Nor is there any economic blueprint pointing in the direction of sustained, long-term economic growth. Globalisation was supposed to be the blueprint. But globalisation rests on the notion that emerging market nations will "graduate" to OECD status. Since last autumn the headmaster reports on nations from Brazil to Indonesia have become more problematic.

BEYOND the headlines, meanwhile, Latin America's middle class is being wiped out. The nomenklatura of the communist world is transforming itself into a class of East Europeans with Swiss bank accounts. Asia's entrepreneurs persevere with Confucian stoicism. But they run to stand still. Koreans who used to vie for directorships at Daewoo now vie for kerbside spots to sell plastic toys.

Nor, most ominously, do we have a serious system of investment any longer. Investment is an act of faith. Faith is built on confidence which is built on law and a shared view of the future. All this is under attack. In the place of investing we have gambling - the search for the quick killing.

Hedge funds and the proprietary trading desks of the world's big banks scour the globe for profit opportunities. They know, however, that no bright idea, no computer model, can help them cope with their Catch 22. If the world's biggest investors share similar positions in the markets, and those positions are shown to be wrong as a result of some unexpected event, there will be an unholy rush for the door. The ever-present chance of a rush for the door throws all the sophisticated risk/reward calculations that can possibly be made by computer model into question.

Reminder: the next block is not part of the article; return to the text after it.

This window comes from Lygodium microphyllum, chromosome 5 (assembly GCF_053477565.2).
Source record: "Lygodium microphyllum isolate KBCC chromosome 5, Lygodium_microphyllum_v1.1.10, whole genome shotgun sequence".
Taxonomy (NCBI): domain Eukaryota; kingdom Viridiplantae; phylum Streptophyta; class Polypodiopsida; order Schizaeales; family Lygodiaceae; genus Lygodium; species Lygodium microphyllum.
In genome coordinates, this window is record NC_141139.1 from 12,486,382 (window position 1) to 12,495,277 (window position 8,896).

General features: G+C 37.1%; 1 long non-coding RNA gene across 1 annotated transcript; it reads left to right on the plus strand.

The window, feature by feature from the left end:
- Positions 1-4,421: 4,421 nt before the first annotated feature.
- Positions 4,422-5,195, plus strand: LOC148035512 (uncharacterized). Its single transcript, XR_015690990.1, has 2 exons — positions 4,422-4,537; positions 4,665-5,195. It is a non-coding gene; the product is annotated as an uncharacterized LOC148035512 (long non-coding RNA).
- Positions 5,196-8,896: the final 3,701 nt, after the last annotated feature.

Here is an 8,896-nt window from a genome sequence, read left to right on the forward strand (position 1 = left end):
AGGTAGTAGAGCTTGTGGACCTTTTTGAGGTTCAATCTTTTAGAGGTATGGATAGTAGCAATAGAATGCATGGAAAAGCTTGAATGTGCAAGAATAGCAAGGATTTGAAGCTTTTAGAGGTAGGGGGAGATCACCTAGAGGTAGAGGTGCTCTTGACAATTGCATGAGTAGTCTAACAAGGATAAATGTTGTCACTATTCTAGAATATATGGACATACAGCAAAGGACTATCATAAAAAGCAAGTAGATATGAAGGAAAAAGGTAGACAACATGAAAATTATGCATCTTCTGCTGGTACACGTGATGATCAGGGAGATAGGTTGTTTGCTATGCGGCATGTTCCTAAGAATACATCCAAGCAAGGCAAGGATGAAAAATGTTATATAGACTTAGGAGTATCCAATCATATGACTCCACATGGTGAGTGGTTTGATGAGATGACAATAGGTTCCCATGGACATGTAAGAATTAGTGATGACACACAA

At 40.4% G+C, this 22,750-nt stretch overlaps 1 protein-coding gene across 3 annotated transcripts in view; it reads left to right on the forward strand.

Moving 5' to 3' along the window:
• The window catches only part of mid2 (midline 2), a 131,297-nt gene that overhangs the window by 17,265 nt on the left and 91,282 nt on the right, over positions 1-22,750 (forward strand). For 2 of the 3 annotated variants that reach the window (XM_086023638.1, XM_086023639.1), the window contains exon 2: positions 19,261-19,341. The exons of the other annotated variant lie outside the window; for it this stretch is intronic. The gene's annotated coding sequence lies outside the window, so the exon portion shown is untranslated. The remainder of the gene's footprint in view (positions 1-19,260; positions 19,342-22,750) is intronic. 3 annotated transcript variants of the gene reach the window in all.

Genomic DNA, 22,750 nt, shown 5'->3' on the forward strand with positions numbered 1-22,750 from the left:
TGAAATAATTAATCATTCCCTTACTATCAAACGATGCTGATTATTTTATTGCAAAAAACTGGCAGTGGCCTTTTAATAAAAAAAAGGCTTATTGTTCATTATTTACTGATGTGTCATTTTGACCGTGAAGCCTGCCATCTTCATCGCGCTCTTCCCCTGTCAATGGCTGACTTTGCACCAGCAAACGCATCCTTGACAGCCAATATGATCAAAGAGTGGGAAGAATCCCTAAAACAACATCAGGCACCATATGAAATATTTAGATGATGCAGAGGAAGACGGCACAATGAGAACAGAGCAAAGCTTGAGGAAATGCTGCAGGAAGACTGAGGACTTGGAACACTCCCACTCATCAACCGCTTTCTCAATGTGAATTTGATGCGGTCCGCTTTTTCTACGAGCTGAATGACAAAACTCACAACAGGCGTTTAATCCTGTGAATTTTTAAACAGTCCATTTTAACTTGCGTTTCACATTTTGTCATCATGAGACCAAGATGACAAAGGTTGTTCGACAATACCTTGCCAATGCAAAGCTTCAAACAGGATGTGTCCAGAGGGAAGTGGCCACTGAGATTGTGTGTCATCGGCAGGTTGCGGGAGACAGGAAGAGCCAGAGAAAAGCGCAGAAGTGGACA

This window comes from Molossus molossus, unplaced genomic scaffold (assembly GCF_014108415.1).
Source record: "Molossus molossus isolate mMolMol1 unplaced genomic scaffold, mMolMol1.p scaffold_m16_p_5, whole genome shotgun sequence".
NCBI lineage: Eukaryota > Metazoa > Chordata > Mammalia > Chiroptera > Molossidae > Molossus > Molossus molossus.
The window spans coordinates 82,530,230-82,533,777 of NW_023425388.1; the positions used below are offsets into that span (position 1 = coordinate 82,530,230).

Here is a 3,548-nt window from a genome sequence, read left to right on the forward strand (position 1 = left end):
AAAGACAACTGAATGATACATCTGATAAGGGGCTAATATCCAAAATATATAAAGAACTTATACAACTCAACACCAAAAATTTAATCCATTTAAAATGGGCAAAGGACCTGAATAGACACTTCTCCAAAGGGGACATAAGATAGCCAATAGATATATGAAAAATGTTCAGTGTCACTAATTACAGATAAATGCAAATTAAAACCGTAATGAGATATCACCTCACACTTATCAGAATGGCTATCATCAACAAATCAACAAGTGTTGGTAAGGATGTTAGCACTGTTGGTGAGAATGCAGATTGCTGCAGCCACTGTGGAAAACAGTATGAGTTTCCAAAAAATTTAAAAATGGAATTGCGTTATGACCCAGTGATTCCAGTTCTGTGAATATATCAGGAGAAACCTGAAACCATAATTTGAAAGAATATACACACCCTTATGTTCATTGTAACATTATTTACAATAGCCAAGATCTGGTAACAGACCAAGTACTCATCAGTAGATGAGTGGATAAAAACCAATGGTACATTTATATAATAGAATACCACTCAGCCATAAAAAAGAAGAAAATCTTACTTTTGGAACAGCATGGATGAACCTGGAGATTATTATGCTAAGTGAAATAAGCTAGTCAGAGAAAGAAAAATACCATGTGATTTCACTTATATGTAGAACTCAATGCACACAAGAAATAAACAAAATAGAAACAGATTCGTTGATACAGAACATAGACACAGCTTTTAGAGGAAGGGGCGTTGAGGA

Meanwhile, US day traders mimic their betters. One hundred million Americans own shares and almost five million of them buy and sell online. You cannot go anywhere in the US without someone giving you a stock tip. The pockets of Americans are stuffed with slips of paper with the names of companies on them whose businesses only a tiny fraction of investors understand.

All this is fodder for the gloom-and-doomers. Pick your scenario. Russia. Global warming. My current favourite is a take on Japan from Professor Rudiger Dornbusch at the Massachusetts Institute of Technology:

"The Japanese situation may result in a truly nightmarish scenario. Imagine that, faced with no easy way out [of mounting government debts] Japan responds to its troubles by reversing financial liberalisation. The high savings rate would be targeted at rolling back the debt; savers would be taken hostage to postpone the inevitable. Much of Asia would join in an Asian financial area with heavily regulated finances and controls on the export of capital. This would spell the end of the open world economy."

But the negation of the gloom-and-doomers is also part of the New World Order. They have cried wolf too long. If the New World Order is a flimsy contraption, it is not a doomsday machine, either.

The emergence of the New World Order brings us to ground zero. Are stock prices too high? Will London house prices collapse? Should businessmen build factories in Asia? Is the internet revolution real or hype? Who knows?

Individually, we know the score. We must strive incessantly or risk getting picked off - losing our jobs outright or becoming semi-employed "consultants".

As businessmen, investors and citizens interested in economic policy, however, all judgements must be suspect. Only the ingrained optimist can sleep securely. The bottom line is clear and dark: no one knows much about anything anymore.